a. A doulos owned nothing. Everything belonged to His master. Jesus owned no land or house, no gold or jewels. He owned no business, no boat, and no horse. He had to borrow a donkey when He rode into Jerusalem. He borrowed a room for the Last Supper, and even was buried in a borrowed tomb.
b. He refused any property, any advantages, any special service to Himself. John tells us that “all things came into being” through Jesus (John 1:2-3), yet He claimed as His own nothing that He had created.
c. He came to carry another’s burden. A slave was required to carry other people’s burdens. Jesus carried the burden that no other man could carry, the sin-burden for all. As Isaiah revealed, “The Lord has caused the iniquity of us all to fall on Him” (Isa 53:6).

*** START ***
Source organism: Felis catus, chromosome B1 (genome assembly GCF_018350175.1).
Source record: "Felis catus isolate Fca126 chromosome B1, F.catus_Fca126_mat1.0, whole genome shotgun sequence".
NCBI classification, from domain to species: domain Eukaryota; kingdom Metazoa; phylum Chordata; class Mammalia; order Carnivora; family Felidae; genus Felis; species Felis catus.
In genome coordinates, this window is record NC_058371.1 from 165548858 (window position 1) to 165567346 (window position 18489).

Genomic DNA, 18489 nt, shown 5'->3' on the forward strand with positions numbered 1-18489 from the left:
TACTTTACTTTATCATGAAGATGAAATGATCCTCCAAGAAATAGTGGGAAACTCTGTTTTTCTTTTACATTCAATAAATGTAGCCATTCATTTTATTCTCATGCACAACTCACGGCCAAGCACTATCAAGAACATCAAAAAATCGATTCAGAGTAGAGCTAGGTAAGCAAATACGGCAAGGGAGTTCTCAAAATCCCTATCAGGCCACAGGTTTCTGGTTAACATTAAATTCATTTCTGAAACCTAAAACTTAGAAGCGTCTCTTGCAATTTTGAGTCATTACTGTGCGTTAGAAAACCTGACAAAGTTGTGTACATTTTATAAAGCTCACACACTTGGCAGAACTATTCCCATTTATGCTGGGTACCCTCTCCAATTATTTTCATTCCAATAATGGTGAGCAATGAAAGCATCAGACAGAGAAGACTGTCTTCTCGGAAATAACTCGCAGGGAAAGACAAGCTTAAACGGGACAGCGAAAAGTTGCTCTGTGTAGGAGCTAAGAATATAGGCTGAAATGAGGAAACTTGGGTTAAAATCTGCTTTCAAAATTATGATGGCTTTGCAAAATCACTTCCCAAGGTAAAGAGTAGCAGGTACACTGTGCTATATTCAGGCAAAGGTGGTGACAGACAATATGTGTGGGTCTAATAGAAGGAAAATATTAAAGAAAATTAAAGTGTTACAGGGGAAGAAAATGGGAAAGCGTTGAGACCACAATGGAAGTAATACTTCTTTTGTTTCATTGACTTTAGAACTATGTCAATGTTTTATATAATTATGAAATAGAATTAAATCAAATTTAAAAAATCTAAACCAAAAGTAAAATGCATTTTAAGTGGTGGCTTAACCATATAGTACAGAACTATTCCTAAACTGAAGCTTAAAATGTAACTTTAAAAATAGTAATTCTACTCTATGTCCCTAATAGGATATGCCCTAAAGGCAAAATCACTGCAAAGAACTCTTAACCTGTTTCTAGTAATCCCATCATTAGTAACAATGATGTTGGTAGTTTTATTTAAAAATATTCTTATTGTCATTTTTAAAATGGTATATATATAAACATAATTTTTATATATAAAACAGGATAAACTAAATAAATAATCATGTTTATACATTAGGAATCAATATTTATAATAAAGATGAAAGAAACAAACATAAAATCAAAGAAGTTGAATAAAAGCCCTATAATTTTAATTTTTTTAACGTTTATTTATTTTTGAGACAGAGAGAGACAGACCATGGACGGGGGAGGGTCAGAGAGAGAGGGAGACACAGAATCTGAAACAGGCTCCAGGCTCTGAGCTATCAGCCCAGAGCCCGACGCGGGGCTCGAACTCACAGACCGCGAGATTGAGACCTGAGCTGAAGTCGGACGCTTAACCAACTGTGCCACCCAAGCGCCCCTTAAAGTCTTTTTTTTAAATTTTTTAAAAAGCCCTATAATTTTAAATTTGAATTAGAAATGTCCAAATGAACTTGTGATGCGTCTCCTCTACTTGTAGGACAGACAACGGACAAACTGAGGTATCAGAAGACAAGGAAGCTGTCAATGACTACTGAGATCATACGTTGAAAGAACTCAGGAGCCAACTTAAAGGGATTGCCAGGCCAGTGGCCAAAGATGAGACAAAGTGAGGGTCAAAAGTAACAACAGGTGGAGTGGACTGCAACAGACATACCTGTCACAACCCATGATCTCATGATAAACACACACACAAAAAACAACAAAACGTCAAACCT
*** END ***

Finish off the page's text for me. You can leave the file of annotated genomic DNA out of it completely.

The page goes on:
d. Jesus came to do His Father’s will above all else and before all else. He testified while heading toward Jerusalem for the last time: “The Son of Man did not come to be served, but to serve, and to give His life a ransom for many” (Matt 20:28). A few days later, during the Last Supper, He asked the disciples rhetorically, “Who is greater, the one who reclines at the table or the one who serves? Is it not the one who reclines at the table? But I am among you as the one who serves” (Luke 22:27).
F. Coming in the likeness of men. [taking on the likeness of men – HCSB] (v.7) Jesus came as a man. He took on a human body, with all that it entails, and lived as one of us. He experienced hunger, pain, emotions, disappointment, fatigue. Weaver says that “…Christ voluntarily entered the stream of life as a slave, freely and lovingly choosing to live as a person without advantage, denying his own rights or privileges, and placing Himself completely at the service of all mankind.” (Walton Weaver, Truth Commentaries, Philippians, pg. 90).